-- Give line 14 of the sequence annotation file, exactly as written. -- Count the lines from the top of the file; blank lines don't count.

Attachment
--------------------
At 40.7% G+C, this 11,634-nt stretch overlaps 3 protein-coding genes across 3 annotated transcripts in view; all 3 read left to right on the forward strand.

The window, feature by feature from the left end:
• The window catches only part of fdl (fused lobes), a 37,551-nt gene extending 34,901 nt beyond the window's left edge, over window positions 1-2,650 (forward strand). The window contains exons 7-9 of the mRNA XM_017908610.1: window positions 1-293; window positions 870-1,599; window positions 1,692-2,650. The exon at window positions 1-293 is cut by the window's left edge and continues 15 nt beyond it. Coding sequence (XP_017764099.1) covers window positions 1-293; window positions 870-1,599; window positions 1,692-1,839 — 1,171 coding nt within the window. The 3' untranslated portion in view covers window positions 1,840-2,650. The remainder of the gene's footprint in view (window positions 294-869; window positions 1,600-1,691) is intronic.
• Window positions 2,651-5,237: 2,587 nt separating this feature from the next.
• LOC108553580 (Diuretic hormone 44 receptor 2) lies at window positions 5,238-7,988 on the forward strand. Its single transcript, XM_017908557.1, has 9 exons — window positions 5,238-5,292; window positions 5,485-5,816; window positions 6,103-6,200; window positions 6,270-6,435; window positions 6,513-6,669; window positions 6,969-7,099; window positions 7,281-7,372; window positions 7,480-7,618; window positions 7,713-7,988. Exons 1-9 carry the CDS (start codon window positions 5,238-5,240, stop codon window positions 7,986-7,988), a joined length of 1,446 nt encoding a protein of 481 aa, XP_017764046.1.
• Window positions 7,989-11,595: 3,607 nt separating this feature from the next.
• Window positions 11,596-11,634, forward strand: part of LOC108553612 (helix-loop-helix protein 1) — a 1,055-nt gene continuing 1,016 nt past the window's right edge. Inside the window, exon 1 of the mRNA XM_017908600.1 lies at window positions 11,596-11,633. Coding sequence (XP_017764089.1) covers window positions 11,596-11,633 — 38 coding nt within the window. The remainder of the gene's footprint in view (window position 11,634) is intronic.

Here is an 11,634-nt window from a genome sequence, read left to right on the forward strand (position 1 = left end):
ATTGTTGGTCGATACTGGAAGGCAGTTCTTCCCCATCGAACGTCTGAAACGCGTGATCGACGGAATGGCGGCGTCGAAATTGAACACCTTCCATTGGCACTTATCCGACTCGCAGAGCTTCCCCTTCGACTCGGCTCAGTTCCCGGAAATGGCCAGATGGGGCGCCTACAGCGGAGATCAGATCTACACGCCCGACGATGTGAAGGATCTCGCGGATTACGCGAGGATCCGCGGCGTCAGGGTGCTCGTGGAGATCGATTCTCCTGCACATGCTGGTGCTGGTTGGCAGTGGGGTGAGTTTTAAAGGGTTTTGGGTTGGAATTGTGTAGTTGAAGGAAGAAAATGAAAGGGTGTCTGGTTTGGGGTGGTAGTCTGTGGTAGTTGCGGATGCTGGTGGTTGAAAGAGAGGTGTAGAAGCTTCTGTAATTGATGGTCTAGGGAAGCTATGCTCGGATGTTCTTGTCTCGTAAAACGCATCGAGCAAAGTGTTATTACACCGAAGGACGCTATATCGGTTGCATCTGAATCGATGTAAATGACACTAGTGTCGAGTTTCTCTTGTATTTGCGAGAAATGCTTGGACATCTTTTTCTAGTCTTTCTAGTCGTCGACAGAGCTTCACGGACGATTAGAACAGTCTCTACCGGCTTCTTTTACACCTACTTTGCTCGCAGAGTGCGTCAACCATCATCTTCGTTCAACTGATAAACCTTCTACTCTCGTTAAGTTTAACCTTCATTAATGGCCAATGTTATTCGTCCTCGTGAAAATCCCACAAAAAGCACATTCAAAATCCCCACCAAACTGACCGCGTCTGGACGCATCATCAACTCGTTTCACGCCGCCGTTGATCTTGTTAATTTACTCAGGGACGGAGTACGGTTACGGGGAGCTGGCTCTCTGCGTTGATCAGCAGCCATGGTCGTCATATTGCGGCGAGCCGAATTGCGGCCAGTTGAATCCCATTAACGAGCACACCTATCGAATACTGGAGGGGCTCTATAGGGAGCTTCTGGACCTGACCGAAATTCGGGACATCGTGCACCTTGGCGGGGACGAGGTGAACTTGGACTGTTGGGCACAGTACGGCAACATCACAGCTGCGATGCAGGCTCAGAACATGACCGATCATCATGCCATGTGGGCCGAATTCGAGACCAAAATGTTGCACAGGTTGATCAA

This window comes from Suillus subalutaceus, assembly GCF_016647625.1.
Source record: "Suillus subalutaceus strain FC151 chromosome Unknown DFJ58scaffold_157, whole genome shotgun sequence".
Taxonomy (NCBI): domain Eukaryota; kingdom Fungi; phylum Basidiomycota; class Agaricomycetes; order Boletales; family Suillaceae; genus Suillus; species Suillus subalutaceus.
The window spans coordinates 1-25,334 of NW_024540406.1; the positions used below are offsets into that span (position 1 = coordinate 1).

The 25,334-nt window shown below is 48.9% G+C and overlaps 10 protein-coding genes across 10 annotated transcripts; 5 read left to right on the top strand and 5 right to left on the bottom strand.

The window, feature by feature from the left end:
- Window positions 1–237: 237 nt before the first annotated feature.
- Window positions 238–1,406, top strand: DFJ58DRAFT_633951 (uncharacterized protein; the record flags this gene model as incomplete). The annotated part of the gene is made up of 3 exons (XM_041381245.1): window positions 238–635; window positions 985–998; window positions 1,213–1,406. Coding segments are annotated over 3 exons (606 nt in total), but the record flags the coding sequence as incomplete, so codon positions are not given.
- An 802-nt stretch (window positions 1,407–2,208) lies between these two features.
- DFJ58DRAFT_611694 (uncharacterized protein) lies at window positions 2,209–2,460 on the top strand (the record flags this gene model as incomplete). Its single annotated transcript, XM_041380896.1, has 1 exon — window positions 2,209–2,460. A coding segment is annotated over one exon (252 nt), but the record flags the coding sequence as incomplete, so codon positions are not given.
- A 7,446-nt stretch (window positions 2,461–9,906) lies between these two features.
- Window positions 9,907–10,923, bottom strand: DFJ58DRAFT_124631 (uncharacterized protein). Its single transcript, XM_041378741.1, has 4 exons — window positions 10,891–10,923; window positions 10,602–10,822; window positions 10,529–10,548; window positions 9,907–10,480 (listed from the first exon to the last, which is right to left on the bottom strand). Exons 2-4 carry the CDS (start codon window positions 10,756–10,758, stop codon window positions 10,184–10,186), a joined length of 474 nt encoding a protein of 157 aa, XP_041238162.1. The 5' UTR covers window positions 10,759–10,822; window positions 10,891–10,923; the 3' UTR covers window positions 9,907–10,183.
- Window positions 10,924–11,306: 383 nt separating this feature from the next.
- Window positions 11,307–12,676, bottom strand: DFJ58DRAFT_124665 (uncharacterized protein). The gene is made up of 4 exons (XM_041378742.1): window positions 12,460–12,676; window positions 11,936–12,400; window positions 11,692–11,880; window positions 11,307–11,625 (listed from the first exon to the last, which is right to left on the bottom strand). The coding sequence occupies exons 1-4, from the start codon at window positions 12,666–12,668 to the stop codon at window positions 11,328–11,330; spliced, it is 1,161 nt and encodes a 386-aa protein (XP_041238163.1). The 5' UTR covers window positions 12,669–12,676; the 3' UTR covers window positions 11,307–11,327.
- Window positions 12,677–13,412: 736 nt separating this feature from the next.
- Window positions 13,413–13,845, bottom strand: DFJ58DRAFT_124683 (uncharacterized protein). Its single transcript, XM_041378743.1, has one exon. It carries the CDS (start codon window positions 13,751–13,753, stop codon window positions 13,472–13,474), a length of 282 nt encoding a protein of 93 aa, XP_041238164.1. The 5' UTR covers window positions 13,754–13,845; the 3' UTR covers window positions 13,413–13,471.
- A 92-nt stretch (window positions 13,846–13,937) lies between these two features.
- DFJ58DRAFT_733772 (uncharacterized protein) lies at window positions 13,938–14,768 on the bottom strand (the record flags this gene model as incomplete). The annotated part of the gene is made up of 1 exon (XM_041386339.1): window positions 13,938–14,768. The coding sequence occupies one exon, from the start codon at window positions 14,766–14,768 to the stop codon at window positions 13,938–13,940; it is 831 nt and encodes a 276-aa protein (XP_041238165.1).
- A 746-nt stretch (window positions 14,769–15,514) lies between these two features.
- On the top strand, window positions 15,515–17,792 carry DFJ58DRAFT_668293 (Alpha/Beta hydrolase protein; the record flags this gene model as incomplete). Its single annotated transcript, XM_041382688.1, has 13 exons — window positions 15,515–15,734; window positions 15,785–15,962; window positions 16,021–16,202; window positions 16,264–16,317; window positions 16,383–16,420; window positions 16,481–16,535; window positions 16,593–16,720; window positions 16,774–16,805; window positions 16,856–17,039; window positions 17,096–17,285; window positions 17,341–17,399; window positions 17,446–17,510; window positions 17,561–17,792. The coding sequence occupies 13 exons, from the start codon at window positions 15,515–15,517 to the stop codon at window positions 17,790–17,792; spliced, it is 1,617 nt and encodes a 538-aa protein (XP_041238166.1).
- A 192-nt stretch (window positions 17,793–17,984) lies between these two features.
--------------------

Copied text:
The 25,334-nt window shown below is 48.9% G+C and overlaps 10 protein-coding genes across 10 annotated transcripts; 5 read left to right on the top strand and 5 right to left on the bottom strand.